Hardware is relatively cheap, broadband isn’t and software has had a negligible impact on education. Those are three takeaways from Bill Gates’ recent SXSWedu keynote, which is noteworthy for its frank analysis of how technology is—and isn’t—changing education.
There never has been—or ever will be—any shortage of education pundits, but Gates is always worth listening to partly because he’s putting his money where his mouth is via the Bill & Melinda Gates Foundation. So are U.S. taxpayers, who aren’t seeing much ROI: Despite doubling K-12 spending over the past quarter century, U.S. scores in math and literacy are about the same, Gates said. Meanwhile, 20 other countries spent less over that period but increased results substantially. How?
“Largely that’s not been done through any use of technology,” Gates said. “It’s been done through the teacher personnel system, culture, focus.”
Gates rattled off examples of attempts: “Many times people said there’s going to be a revolution. TV sets rolled into the classroom. Quizzes being done on the computer. In terms of real instruction, none of those pronouncements ended up being true. In the late ’90s, there was a wave of optimism, but those pieces didn’t come together.
“What’s really changed in the classroom isn’t much at all. We’ve gone from a blackboard to a whiteboard, sometimes touch-enabled, that you connect to the Internet. But software is playing a very modest role.”
Even so, Gates remains optimistic that technology can eventually make a difference, such as by personalizing the learning experience and making information more relevant to students. One reason is because certain costs continue to plummet. For example, in the late 1990s, storing an hour of video on the Internet cost about $400, Gates said. Now it’s 2 cents—almost free—which helps make the business case for distance learning at every education level.
But what isn’t free is the hardware—such as PCs and tablets—and the broadband necessary to knit everything together. “Even [in] just two years, you’re going to spend more on the Internet connection than on the hardware,” Gates said.
Although Gates didn’t discuss how to reduce broadband access costs, private initiatives such as Google Fiber and public ones such as the U.S. National Broadband Plan could help. But those are broad initiatives rather than specifically focused on education, and in that sense, they’re the norm.
“You would think that education would be a very high R&D sector,” Gates said. “It never has been. Neither the government nor the for-profit opportunity has been that big.”
That could change if innovators are lured by the potential for more spending on educational software and services, which Gates said historically have been funded from supplemental materials budgets. More funding could be available as the boundaries between books and videos disappear. “As the boundaries between them are broken down, now we can think of innovators doing educational software as competing for all of the different budgets: textbooks, assessment,” Gates said.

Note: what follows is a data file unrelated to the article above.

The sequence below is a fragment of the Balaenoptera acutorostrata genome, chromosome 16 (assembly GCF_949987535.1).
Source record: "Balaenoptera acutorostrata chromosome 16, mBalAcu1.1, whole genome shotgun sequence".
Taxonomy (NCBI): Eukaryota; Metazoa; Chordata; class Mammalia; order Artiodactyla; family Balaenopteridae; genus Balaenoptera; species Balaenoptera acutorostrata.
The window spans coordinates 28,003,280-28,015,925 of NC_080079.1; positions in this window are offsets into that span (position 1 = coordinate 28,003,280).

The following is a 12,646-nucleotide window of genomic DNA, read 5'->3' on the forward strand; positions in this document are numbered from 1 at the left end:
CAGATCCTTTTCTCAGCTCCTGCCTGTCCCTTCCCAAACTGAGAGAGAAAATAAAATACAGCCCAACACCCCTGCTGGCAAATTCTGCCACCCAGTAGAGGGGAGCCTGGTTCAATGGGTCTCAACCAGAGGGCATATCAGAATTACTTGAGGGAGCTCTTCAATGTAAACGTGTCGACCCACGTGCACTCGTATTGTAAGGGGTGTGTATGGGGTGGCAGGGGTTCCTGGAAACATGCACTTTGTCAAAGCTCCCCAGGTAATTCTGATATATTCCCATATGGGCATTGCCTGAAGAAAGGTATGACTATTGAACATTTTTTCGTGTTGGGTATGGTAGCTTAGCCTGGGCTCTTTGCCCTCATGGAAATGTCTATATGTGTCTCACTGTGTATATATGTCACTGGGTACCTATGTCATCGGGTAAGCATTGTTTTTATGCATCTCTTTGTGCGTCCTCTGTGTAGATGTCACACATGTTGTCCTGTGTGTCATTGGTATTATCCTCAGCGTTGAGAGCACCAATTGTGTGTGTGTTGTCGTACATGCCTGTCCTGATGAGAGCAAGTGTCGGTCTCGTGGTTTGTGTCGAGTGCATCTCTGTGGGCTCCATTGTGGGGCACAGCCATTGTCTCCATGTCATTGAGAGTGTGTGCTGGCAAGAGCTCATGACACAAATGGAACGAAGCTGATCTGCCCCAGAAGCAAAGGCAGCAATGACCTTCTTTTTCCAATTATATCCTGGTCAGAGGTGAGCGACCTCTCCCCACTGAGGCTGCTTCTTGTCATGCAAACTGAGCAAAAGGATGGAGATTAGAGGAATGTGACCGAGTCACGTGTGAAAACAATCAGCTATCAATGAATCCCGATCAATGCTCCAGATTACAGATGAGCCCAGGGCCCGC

That would add up to a big potential market: about $9 billion in the U.S. alone, Gates said. “Innovators who win in the most demanding markets, [which] the U.S. I’d expect to be, will have opportunities on a global basis.”
But if 25 years of increased spending on education more technology in classrooms haven’t goosed test scores, why would this time be any different? That’s the elephant in the room—or the emperor’s new clothes—and Gates didn’t address it, at least not head on. Instead, he brought out a trio of technology executives and educators. One of them was Diane Tavenner, CEO of Summit Public Schools, a charter school where a lot of Gates’ vision is playing out.
“At first, it looks like this amazing, engaged learning that you’d see in the best classrooms in the country,” Tavenner said. “But if you look a little closer, the space looks different.
“You’re not going to have these isolated classrooms with a single teacher and set of students. The spaces are much more open. It’s much more free-flowing. You’re going to see pods of kids collaborating, and some working independently.”
If that kind of environment eventually becomes the norm, it’s going to require a rethinking of classroom AV. For example, does each classroom now have only one interactive whiteboard or one projector, or multiple ones to support multiple breakout groups? It’s all ad-hoc, which ought to do a great job of preparing students for the workplace, where some offices now are eschewing traditional conference rooms for flexible workspaces where several people can quickly get together to collaborate. That’s why education technology managers should keep an eye on how their corporate counters are accommodating that change.
Tim Kridel has covered the technology and telecom industries since 1998 for a variety of publications including AV Technology, Pro AV, and InAVate.